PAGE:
The project aims at, experimentally and theoretically, develop and evaluate high-capacity (>100 Gbit/s) fiber optic communication systems. This comprises photonic technology, information theory and signal processing, and is thus a multi-disciplinary effort involving collaboration with the communication systems group at the signals and systems department.
Coherent transmission technologies have in the recent years revolutionized the way fiber optic communication links are designed, by putting more emphasis on advanced modulation and signal processing technologies in digital signal processing.
The project deals with developing novel modulation schemes, signal processing algorithms and subsystems (e.g. amplifiers) that will increase the performance of fiber optic links to satisfy the ever increasing need for data communication.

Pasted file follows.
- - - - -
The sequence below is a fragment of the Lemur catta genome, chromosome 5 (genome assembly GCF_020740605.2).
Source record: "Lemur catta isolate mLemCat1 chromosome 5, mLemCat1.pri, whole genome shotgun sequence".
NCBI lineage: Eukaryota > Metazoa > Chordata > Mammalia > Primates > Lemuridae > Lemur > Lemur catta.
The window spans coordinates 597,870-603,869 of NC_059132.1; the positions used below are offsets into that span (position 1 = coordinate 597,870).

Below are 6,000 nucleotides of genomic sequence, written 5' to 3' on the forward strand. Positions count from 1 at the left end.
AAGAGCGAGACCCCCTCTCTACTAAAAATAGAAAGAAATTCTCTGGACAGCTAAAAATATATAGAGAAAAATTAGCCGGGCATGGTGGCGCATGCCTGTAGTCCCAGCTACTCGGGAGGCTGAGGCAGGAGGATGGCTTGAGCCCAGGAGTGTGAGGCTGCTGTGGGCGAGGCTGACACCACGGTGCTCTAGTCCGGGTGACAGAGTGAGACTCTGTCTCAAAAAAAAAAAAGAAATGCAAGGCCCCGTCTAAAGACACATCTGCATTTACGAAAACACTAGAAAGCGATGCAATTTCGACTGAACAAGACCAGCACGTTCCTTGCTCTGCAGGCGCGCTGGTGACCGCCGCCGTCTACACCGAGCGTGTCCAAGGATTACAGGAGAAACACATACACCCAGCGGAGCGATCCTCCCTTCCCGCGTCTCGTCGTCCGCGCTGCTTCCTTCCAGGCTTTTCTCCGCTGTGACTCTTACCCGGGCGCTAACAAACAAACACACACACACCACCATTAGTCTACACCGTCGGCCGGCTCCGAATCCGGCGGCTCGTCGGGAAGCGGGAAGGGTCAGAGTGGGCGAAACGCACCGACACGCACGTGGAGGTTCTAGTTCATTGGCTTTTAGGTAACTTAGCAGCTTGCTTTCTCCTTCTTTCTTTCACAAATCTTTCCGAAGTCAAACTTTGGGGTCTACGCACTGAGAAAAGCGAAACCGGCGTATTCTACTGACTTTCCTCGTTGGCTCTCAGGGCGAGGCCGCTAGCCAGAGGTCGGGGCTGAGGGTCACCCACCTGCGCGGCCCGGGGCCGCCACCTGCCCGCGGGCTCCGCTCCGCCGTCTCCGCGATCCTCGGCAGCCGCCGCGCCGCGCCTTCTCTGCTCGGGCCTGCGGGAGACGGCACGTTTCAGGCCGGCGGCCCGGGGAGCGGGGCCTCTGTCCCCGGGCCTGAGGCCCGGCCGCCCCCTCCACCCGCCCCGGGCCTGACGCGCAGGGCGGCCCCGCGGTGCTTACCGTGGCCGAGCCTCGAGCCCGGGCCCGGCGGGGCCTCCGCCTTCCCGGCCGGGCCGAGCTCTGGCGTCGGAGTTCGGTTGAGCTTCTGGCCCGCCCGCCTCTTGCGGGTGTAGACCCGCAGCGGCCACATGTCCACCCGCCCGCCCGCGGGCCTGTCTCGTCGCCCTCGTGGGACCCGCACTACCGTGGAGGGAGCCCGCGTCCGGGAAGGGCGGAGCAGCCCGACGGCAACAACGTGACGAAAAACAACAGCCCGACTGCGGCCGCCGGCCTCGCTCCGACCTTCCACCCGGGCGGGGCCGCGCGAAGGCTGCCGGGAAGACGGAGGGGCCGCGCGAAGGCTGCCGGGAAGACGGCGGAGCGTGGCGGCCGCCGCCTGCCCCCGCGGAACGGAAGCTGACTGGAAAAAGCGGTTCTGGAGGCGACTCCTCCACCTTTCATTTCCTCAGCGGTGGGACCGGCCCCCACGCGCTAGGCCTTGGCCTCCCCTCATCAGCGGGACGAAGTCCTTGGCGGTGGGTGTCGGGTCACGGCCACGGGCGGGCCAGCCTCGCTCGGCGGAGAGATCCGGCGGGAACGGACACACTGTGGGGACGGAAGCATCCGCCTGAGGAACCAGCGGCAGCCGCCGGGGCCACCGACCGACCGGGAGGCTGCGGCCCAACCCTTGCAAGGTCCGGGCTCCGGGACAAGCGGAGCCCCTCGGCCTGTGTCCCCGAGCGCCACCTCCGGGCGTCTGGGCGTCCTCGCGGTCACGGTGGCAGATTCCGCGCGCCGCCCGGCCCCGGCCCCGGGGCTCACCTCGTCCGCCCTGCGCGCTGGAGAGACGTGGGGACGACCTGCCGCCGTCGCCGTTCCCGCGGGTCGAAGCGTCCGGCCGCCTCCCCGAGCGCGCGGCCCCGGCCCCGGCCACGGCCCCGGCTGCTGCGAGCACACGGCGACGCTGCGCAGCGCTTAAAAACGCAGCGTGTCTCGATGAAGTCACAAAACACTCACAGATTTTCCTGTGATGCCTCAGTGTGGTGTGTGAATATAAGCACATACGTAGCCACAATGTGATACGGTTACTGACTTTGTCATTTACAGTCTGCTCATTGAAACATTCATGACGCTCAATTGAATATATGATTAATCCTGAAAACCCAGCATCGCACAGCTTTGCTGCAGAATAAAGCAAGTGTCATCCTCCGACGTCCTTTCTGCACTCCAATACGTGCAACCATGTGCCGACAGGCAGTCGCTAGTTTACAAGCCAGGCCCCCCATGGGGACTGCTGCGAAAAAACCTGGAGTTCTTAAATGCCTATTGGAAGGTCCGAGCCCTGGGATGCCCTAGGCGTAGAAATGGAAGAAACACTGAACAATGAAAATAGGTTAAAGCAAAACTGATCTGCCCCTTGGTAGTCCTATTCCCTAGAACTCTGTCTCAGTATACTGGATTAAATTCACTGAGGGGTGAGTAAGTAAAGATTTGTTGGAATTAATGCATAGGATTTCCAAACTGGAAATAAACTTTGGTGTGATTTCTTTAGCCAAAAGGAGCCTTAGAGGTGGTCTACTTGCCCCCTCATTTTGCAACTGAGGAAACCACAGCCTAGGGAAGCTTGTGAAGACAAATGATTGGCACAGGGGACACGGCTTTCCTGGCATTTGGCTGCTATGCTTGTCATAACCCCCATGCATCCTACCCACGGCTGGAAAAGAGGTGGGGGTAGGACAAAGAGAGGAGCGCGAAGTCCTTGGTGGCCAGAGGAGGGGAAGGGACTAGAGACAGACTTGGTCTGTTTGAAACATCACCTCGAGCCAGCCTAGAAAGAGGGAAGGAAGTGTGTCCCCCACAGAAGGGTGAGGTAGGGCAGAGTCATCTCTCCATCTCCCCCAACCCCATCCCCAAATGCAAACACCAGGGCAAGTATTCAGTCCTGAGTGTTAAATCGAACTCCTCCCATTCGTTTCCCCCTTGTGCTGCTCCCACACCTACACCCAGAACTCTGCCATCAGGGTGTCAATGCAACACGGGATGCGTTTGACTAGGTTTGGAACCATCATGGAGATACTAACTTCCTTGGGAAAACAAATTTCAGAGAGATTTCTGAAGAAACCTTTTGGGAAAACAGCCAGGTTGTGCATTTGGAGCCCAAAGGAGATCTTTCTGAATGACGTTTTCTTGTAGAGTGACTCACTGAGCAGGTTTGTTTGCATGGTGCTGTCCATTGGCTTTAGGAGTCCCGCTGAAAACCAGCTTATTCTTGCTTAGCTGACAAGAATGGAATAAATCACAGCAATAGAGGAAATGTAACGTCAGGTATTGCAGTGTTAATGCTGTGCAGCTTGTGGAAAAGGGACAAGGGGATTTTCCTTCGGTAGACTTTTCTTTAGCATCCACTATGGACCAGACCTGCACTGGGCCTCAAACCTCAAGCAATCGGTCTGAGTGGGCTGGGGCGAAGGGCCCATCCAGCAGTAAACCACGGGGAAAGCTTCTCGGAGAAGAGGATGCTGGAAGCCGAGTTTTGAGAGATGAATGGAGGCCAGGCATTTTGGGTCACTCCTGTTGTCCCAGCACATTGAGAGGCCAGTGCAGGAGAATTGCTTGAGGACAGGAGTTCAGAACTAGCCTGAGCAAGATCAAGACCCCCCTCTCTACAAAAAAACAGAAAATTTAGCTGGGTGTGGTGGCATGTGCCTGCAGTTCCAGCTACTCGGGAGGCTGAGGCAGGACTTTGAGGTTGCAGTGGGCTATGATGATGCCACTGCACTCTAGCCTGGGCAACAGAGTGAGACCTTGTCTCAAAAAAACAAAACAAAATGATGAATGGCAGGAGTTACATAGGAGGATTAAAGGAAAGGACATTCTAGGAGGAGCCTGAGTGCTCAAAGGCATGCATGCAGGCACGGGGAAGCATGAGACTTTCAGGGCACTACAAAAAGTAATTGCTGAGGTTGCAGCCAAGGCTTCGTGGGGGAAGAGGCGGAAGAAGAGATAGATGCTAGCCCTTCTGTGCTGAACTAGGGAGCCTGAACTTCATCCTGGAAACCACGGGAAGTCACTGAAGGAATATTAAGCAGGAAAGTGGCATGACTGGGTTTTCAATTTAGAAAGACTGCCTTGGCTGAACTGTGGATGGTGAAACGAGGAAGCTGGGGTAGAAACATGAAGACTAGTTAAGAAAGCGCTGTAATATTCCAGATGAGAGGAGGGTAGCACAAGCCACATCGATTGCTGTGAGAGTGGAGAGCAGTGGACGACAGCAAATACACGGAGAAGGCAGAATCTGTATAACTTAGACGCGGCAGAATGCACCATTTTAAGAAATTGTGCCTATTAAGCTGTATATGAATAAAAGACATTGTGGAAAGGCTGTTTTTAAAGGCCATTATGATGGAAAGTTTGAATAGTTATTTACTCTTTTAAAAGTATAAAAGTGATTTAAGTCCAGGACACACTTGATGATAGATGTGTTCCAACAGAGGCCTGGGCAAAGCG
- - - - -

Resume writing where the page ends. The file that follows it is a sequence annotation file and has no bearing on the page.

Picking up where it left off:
Examples of such research are our work on power-efficient modulation formats, including receiver signal processing algorithms for those formats, as well as work on phase-sensitive amplifiers, which has led to ultra-sensitive links. The project also covers nonlinear modeling of the fiber channel, which has led to state of the art signal models and capacity estimates for nonlinear fiber links.